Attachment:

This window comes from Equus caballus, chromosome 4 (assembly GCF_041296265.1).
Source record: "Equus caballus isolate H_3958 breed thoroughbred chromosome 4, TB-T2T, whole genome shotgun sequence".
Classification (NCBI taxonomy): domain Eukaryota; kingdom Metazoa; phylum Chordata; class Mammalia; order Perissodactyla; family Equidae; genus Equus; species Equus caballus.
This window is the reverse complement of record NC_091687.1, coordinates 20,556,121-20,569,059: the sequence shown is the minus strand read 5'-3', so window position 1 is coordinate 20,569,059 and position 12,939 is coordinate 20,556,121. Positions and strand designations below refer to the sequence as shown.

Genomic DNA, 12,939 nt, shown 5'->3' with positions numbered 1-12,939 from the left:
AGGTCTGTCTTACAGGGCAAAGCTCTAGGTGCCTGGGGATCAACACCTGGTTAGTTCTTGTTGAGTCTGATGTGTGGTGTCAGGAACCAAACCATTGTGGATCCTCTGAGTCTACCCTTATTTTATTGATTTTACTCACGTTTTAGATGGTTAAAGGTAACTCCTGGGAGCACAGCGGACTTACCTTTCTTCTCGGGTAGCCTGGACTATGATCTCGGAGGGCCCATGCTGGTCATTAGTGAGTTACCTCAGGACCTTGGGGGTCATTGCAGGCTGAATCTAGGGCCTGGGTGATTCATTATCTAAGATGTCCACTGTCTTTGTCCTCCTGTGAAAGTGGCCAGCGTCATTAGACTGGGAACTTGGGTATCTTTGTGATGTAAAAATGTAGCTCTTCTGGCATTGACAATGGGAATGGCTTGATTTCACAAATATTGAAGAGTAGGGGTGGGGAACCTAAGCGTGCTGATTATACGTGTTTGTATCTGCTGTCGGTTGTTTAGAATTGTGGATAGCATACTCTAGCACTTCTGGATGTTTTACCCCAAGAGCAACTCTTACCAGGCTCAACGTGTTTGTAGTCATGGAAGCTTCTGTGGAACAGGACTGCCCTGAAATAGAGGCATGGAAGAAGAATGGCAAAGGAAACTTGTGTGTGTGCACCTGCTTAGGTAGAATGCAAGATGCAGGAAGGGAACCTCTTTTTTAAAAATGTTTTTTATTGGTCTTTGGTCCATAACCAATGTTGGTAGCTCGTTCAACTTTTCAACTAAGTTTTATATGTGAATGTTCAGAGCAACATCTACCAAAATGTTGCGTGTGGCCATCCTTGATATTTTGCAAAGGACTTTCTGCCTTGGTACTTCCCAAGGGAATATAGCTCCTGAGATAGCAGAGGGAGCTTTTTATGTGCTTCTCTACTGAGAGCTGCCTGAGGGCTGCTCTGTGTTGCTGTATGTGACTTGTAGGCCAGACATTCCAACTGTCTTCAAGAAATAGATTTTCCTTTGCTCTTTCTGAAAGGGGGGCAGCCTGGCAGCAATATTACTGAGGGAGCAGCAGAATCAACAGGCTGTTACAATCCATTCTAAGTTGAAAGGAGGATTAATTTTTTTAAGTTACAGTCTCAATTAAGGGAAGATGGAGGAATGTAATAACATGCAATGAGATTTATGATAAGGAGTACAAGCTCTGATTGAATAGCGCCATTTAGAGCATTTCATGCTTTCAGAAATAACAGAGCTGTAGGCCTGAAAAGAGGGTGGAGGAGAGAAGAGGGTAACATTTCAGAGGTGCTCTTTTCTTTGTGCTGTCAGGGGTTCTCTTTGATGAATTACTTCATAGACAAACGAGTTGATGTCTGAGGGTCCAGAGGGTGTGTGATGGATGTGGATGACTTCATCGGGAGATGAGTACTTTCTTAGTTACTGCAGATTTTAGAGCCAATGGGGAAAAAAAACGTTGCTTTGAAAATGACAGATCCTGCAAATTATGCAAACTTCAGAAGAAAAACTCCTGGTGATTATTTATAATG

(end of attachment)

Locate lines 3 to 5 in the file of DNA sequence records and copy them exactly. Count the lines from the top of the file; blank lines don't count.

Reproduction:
Classification (NCBI taxonomy): domain Eukaryota; kingdom Metazoa; phylum Chordata; class Mammalia; order Perissodactyla; family Equidae; genus Equus; species Equus caballus.
This window is the reverse complement of record NC_091687.1, coordinates 20,556,121-20,569,059: the sequence shown is the minus strand read 5'-3', so window position 1 is coordinate 20,569,059 and position 12,939 is coordinate 20,556,121. Positions and strand designations below refer to the sequence as shown.

Genomic DNA, 12,939 nt, shown 5'->3' with positions numbered 1-12,939 from the left: